The 101st Pulitzer Prizes were awarded on April 10, 2017. This year, the winners included four African American writers: Lynn Nottage, Colson Whitehead, Tyehimba Jess, and Hilton Als. Many applauded the Pulitzer Prize board for recognizing the work of black authors and creators, and many are hoping that this will pave a path for more diversity in this prestigious group of honorees.
It goes without saying that the work of these brilliant writers and thought leaders always provides plenty of inspiration. That’s why we’ve rounded up some wise words from these trailblazing, black winners, to bless you with their eloquence and insight.
Poet Tyehimba Jess, playwright Lynn Nottage, novelist Colson Whitehead, and critic and author Hilton Als are among the best, when it comes to the written word. They effortlessly craft their thoughts to eloquentlyÂ state universal musings and truths. Let their words of wisdom encourage and uplift, as they remind you to stay true to your own message.
Tyehimba Jess, Poet
Jess is the winner in the poetry category for Olio, Â aÂ collection of America’s blues, work songs, and church hymns.
“She told me one time, that in order to hear her true voice, she’d had to ask herself about her own masks. What kind of mask might I have on? she said. Because let me tell you, most don’t even know they’re wearing a mask. You’ve got to know which masks, how many masks you’re wearing before you can put it down and see your true self.â€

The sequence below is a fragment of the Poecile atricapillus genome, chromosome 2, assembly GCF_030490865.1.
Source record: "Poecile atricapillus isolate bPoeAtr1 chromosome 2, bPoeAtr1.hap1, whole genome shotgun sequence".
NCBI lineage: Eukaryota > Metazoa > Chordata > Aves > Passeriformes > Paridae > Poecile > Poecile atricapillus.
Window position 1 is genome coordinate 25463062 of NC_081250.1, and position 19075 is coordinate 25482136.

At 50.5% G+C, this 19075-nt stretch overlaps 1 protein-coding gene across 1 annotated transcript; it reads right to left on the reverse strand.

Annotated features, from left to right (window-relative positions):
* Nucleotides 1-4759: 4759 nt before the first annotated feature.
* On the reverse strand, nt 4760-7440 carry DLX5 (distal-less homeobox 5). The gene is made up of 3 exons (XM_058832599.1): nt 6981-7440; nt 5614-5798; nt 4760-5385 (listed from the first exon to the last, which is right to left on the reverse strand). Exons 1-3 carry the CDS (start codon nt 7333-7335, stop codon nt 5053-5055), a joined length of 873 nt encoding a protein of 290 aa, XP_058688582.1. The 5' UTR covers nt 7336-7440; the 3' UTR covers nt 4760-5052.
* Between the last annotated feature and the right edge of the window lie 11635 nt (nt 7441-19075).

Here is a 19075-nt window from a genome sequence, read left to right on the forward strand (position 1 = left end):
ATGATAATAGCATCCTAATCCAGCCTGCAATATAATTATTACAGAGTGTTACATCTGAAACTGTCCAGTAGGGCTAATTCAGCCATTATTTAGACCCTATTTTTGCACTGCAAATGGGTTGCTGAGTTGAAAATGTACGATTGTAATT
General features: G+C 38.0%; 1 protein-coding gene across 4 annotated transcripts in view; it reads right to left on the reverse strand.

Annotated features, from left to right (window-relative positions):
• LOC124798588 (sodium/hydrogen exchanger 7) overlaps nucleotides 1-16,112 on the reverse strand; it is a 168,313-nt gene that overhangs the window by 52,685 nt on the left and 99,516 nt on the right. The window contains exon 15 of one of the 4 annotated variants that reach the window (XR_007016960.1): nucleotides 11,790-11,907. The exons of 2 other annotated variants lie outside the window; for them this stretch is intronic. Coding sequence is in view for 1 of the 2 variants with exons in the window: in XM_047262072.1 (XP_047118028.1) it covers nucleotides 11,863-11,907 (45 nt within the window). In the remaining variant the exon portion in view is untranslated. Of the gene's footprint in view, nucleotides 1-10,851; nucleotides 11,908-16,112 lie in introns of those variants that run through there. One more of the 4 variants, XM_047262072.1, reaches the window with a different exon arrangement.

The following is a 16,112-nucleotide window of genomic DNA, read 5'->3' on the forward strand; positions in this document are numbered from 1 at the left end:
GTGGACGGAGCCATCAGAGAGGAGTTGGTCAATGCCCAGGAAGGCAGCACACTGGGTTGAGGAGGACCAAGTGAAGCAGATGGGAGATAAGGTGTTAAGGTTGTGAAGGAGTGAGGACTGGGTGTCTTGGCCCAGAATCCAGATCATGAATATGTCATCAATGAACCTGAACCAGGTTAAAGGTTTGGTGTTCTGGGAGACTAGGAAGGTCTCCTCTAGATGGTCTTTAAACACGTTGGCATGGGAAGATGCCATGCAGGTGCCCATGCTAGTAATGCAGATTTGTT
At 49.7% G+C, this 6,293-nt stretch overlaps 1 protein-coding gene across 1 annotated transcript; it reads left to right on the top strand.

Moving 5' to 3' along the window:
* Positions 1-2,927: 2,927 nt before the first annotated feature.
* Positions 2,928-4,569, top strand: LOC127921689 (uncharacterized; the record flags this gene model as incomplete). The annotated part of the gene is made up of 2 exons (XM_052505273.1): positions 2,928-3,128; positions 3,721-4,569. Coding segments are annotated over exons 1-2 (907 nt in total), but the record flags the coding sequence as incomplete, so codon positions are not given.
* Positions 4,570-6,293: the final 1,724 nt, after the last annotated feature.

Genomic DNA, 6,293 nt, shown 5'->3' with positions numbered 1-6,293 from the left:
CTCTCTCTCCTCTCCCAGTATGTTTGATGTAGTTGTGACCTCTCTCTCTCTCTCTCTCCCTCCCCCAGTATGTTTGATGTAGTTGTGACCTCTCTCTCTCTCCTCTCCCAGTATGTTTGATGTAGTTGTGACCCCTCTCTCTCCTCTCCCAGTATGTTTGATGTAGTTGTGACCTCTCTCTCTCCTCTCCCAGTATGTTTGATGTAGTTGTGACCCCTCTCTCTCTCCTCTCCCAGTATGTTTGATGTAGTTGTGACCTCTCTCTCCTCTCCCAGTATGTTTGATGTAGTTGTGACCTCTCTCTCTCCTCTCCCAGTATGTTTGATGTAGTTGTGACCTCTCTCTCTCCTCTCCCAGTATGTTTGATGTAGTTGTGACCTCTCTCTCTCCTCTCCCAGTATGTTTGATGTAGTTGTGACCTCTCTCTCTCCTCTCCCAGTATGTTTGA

– From Olio
Lynn Nottage, Playwright
Nottage is the winner in the drama category for her play, Sweat. Â She is the first female playwright to win the Pulitzer Prize twice, according to Variety.
“I am interested in people living in the margins of society, and I do have a mission to tell the stories of women of color in particular. I feel we’ve been present throughout history, but our voices have been neglected.â€
“Just because it’s a unique perspective doesn’t mean it can’t offer something universal.â€
Colson Whitehead, Novelist
Whitehead is the winner in the fiction category for his novel, The Underground Railroad.
“It is failure that guides evolution; perfection provides no incentive for improvement, and nothing is perfect.â€
“You can’t rush inspiration.â€
Hilton Als, Critic and Author
Als is the winner in the criticism category for his work in The New Yorker.
“Life will try to limit you if you give in and let it.â€
“I think you’re not really teaching anyone, unless you’re learning yourself.â€